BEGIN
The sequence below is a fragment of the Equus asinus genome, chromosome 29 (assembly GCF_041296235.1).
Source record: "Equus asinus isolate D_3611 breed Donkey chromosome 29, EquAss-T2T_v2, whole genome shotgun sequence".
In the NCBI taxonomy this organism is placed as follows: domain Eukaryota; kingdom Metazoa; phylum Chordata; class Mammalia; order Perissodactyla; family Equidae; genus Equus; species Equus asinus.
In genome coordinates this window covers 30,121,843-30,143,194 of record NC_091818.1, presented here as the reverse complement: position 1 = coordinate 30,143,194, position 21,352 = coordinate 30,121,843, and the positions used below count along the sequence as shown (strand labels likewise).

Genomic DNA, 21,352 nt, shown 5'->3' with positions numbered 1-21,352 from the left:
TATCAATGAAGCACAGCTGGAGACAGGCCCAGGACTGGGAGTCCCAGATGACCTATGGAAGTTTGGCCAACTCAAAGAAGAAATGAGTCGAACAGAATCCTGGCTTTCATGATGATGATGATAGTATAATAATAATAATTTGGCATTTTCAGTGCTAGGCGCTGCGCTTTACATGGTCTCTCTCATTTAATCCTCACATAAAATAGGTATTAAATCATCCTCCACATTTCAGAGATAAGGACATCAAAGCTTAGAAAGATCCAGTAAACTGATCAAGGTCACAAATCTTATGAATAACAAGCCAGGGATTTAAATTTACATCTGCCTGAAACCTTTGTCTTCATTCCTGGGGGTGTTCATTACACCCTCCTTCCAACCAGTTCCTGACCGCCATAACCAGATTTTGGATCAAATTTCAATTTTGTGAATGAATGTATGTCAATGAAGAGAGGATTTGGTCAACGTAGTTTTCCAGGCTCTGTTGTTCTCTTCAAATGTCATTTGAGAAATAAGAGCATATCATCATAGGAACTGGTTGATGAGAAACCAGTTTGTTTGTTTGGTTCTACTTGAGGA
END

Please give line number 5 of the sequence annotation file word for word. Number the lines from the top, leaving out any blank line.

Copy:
Genomic DNA, 21,352 nt, shown 5'->3' with positions numbered 1-21,352 from the left: